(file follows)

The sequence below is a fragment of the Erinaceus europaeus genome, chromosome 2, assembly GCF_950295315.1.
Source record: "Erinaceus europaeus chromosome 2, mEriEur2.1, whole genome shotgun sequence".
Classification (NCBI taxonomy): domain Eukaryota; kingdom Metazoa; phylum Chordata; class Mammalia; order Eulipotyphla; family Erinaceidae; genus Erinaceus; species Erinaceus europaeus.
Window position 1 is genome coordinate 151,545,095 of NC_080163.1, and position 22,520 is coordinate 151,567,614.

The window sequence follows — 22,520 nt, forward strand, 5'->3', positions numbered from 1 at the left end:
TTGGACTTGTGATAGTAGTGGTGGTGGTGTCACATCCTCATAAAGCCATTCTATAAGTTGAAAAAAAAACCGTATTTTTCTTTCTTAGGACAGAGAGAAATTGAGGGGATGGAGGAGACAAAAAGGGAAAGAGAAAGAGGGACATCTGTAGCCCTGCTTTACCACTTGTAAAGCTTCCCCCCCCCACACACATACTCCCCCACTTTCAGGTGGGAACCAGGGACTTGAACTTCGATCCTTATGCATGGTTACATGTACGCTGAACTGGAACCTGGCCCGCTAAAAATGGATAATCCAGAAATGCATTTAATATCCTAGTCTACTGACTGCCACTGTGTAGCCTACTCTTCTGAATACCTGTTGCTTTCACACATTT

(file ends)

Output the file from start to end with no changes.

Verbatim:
The sequence below is a fragment of the Erinaceus europaeus genome, chromosome 2, assembly GCF_950295315.1.
Source record: "Erinaceus europaeus chromosome 2, mEriEur2.1, whole genome shotgun sequence".
Classification (NCBI taxonomy): domain Eukaryota; kingdom Metazoa; phylum Chordata; class Mammalia; order Eulipotyphla; family Erinaceidae; genus Erinaceus; species Erinaceus europaeus.
Window position 1 is genome coordinate 151,545,095 of NC_080163.1, and position 22,520 is coordinate 151,567,614.

The window sequence follows — 22,520 nt, forward strand, 5'->3', positions numbered from 1 at the left end:
TTGGACTTGTGATAGTAGTGGTGGTGGTGTCACATCCTCATAAAGCCATTCTATAAGTTGAAAAAAAAACCGTATTTTTCTTTCTTAGGACAGAGAGAAATTGAGGGGATGGAGGAGACAAAAAGGGAAAGAGAAAGAGGGACATCTGTAGCCCTGCTTTACCACTTGTAAAGCTTCCCCCCCCCACACACATACTCCCCCACTTTCAGGTGGGAACCAGGGACTTGAACTTCGATCCTTATGCATGGTTACATGTACGCTGAACTGGAACCTGGCCCGCTAAAAATGGATAATCCAGAAATGCATTTAATATCCTAGTCTACTGACTGCCACTGTGTAGCCTACTCTTCTGAATACCTGTTGCTTTCACACATTT